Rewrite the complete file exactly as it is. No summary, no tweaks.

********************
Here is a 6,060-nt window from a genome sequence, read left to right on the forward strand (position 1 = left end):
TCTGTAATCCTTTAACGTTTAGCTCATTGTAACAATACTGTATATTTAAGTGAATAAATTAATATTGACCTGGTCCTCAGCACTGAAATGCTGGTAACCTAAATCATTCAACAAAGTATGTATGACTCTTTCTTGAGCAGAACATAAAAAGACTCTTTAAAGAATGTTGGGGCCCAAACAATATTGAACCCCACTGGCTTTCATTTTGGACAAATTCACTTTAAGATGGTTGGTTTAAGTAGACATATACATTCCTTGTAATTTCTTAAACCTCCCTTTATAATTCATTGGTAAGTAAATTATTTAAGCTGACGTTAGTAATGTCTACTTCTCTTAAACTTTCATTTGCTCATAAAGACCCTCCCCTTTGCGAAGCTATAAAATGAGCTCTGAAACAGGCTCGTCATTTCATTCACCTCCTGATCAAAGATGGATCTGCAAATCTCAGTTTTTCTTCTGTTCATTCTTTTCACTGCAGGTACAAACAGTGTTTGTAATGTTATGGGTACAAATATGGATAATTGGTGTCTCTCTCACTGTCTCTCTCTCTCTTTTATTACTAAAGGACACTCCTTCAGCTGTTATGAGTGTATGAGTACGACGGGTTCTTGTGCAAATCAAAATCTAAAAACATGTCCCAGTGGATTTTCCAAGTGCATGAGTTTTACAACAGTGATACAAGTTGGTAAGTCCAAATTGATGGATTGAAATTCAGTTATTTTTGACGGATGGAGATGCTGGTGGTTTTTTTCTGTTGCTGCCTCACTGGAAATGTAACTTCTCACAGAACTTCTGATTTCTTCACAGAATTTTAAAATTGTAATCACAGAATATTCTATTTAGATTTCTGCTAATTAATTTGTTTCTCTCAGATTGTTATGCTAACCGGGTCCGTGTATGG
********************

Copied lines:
Here is a 6,060-nt window from a genome sequence, read left to right on the forward strand (position 1 = left end):
TCTGTAATCCTTTAACGTTTAGCTCATTGTAACAATACTGTATATTTAAGTGAATAAATTAATATTGACCTGGTCCTCAGCACTGAAATGCTGGTAACCTAAATCATTCAACAAAGTATGTATGACTCTTTCTTGAGCAGAACATAAAAAGACTCTTTAAAGAATGTTGGGGCCCAAACAATATTGAACCCCACTGGCTTTCATTTTGGACAAATTCACTTTAAGATGGTTGGTTTAAGTAGACATATACATTCCTTGTAATTTCTTAAACCTCCCTTTATAATTCATTGGTAAGTAAATTATTTAAGCTGACGTTAGTAATGTCTACTTCTCTTAAACTTTCATTTGCTCATAAAGACCCTCCCCTTTGCGAAGCTATAAAATGAGCTCTGAAACAGGCTCGTCATTTCATTCACCTCCTGATCAAAGATGGATCTGCAAATCTCAGTTTTTCTTCTGTTCATTCTTTTCACTGCAGGTACAAACAGTGTTTGTAATGTTATGGGTACAAATATGGATAATTGGTGTCTCTCTCACTGTCTCTCTCTCTCTTTTATTACTAAAGGACACTCCTTCAGCTGTTATGAGTGTATGAGTACGACGGGTTCTTGTGCAAATCAAAATCTAAAAACATGTCCCAGTGGATTTTCCAAGTGCATGAGTTTTACAACAGTGATACAAGTTGGTAAGTCCAAATTGATGGATTGAAATTCAGTTATTTTTGACGGATGGAGATGCTGGTGGTTTTTTTCTGTTGCTGCCTCACTGGAAATGTAACTTCTCACAGAACTTCTGATTTCTTCACAGAATTTTAAAATTGTAATCACAGAATATTCTATTTAGATTTCTGCTAATTAATTTGTTTCTCTCAGATTGTTATGCTAACCGGGTCCGTGTATGG